|| 要旨トップ | 目次 |||日本生態学会第65回全国大会 (2018年3月、札幌) 講演要旨
一般講演（口頭発表） C01-04 （Oral presentation）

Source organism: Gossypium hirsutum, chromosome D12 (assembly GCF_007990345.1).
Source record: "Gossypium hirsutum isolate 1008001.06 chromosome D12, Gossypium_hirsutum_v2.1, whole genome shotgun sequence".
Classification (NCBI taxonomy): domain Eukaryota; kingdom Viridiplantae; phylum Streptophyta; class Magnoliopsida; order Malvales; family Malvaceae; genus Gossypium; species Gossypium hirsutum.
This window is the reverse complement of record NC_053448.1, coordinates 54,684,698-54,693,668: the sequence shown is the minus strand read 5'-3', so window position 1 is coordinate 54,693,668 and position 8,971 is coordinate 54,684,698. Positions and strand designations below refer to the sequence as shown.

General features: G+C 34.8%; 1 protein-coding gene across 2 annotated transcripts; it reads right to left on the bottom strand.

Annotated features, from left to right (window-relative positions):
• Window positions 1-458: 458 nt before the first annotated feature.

Soil fungi can help enhance ecosystem restoration, yet our understanding of how they reassemble on degraded lands is limited. Here we studied fungal community and network structure using DNA metabarcoding in forest restoration sites following agricultural abandonment and overgrazing in Japan. We used a natural experimental setting where reforestation with different numbers of tree species and deer exclusion is being conducted. We found that the mean fungal richness was 1.9 to 2.9-times higher in reforested stands than natural forests, regardless of the number of tree species planted. The degree of compositional dissimilarity among sites (beta diversity) was significantly lower in reforested stands than natural forests. These results were attributable to lower environmental heterogeneity, stronger dispersal limitation, and shorter time since the onset of community assembly in reforested stands than natural forests. Deer exclosure had neither sole nor interactive effects with reforestation on fungal community structure. The fungal co-occurrence network showed a highly-compartmentalized structure with distinct modules. Overall, the legacy of past agriculture and herbivory in fungal community structure appear to persist for decades even under proactive restoration of aboveground vegetation. Direct human interventions belowground are thus encouraged for the recovery of soil biota, which may, in turn, facilitate ecosystem restoration.